a two-kanji word → try guessing an onyomi compound.
a two-kanji name → try guessing a kunyomi compound or readings I’ve seen in names before.

… but personally I never actually kept track or studied of which readings were on and which were kun, that awareness bled in over time too. So I guess that’s not really meant as advice for a rule to apply, more as just reassurance that it will make at least some more sense over time if you stick with your studies, even if you don’t like, intensely drill all the name readings of kanji (which seems like a bad idea anyway).


In manga and LN they usually have furigana on names. However, I don’t know why they don’t have furigana on names in VN. Do you know why? They expect the readers to know how to read names in guidebooks or something?

(I just try to read 2 VN in Japanese so may be it just my luck)

I’m reading a mystery novel now, and while for some names furigana is included the first time (and then never again for the rest of the book), for others there’s none at all. I think those are usually the two options I’ve seen in like, full-on heavy duty books.

I’m not a fan of it as a learner! But I assume the reason is just that they assume someone reading it would be familiar enough with names to be able to assume a reading themselves.
After all, it’s not really a complete shot in the dark like dictionaries may make it seem when they list every single possibility that anyone’s ever been called by a particular name. Often there’s a strong possibility or two and then just variations and things like that.

And hey after all, there’s plenty of books in English that don’t do a great job of explaining how to pronounce their protagonist’s names! At the end of the day that’s really all it is if you don’t know the reading – you know their name, just not how to say it.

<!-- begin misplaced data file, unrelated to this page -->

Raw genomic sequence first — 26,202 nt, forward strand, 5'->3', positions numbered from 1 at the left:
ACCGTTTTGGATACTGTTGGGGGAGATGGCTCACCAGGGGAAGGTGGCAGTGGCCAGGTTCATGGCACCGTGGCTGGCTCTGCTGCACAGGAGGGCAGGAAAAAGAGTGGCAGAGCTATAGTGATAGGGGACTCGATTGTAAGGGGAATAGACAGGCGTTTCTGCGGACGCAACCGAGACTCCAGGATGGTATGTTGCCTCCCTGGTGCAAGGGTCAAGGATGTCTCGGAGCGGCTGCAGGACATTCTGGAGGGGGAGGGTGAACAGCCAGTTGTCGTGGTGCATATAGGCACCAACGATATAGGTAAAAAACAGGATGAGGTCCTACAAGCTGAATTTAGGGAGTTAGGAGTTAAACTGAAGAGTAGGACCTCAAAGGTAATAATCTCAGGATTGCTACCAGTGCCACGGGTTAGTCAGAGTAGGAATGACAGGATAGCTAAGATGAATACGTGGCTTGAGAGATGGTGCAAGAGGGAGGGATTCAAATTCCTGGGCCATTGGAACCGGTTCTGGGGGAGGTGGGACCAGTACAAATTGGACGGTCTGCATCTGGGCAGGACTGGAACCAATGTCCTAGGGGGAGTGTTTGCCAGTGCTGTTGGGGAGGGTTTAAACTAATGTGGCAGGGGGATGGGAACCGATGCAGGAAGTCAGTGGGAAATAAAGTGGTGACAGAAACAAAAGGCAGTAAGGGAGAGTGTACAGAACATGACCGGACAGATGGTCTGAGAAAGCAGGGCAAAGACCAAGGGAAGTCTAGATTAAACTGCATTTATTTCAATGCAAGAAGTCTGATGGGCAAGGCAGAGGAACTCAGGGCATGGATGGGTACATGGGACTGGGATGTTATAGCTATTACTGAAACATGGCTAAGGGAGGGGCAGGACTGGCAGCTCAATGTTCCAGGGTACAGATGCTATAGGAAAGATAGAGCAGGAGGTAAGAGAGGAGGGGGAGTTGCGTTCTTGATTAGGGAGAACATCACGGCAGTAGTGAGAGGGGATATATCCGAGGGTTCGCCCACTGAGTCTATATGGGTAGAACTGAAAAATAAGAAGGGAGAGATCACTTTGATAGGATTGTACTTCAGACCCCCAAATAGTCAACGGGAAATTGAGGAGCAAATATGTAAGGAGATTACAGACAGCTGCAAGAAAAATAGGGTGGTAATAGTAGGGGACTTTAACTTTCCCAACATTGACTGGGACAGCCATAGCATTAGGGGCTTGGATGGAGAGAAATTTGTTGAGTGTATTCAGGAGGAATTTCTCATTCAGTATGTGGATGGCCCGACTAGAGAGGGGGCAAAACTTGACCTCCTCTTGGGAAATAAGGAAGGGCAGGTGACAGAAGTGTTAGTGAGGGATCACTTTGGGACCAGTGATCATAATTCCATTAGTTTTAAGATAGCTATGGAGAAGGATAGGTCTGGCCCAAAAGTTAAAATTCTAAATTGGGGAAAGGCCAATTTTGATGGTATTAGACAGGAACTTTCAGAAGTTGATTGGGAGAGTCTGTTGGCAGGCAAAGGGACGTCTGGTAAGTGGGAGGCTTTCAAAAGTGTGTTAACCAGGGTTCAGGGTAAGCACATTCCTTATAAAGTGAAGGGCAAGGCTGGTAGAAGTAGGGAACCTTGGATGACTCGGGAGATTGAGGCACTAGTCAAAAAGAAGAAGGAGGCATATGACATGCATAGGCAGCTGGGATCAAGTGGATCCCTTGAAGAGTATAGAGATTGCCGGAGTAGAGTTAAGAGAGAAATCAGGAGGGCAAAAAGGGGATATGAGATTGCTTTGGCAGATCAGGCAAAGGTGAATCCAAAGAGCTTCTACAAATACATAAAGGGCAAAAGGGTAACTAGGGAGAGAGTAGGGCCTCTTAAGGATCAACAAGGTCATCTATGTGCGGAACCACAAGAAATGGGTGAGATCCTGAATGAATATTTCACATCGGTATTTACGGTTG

I would imagine a native speaker would have some kind of plausible guess for even the weirdest kanji name if they needed to, the same way I can stumble through sci-fi names like “Anaander Mianaai” (or Mxyzptlk for that matter) without actually knowing what the author intended. From a native perspective I would find it stranger to have a tag reminding you how a name was read every time it was ever mentioned than the reverse of not having it.

Also, come to think of it - with VNs specifically, a simpler answer might also just be interface. It’s a lot easier to throw a bunch of text into a dialogue engine (and to localize it) if there isn’t the extra layer of formatting attached that comes with furigana. So video games with a lot of text sometimes may not have furigana at all in the dialogue or subtitles for that reason.
The game I’m playing right now is like that, and will only very occasionally add what would be in furigana in parentheses after the word. Doesn’t really explain when a game also leaves out name readings from the character profile page, but hey.

All of that is really just speculation on my part though!

1 Like

Names, and place names are presumably weird in most languages? I once had to give up on an audiobook because it completely mangled the pronunciation of what I thought were fairly straight forward Scottish names. There are a decent handful of English names that even English speakers just have to know(and often don’t), you would never guess how to spell the surnames Featherstonehough, St John etc from hearing them (or vice versa).

I think this is a a common problem. I’ve seen it a few times in anime/dramas where people struggle with reading/writing names.

In one show, a woman taking names for appointments over the phone wrote them down in katakana, so I guess that’s a thing too.

They usually include furigana on the first time it shows up if its worth doing.

If that wasn’t the case, it was likely a pretty standard japanese name that you would be expected to know not because of a guidebook, but because of the fact that thats just how most people read that name.

I wouldn’t recommend it if you’re not already an advanced reader, but theres a proper noun deck thats worth doing the first couple thousand cards of to get the most common names down pat.



I’ve been thinking about adding a proper nouns deck to my anki, but I feel like I should focus on something else for now. Especially, the upcoming JLPT test.

1 Like

Ye, if you ask me, its really not worth doing them until you’re coming across maybe like…sub 50 new words per book at the earliest? You kinda naturally pick up names you hear really often anyways. If you’re in a situation where you’re regularly around names (a teacher in japan, maybe?), it might be worth it to do it sooner.

1 Like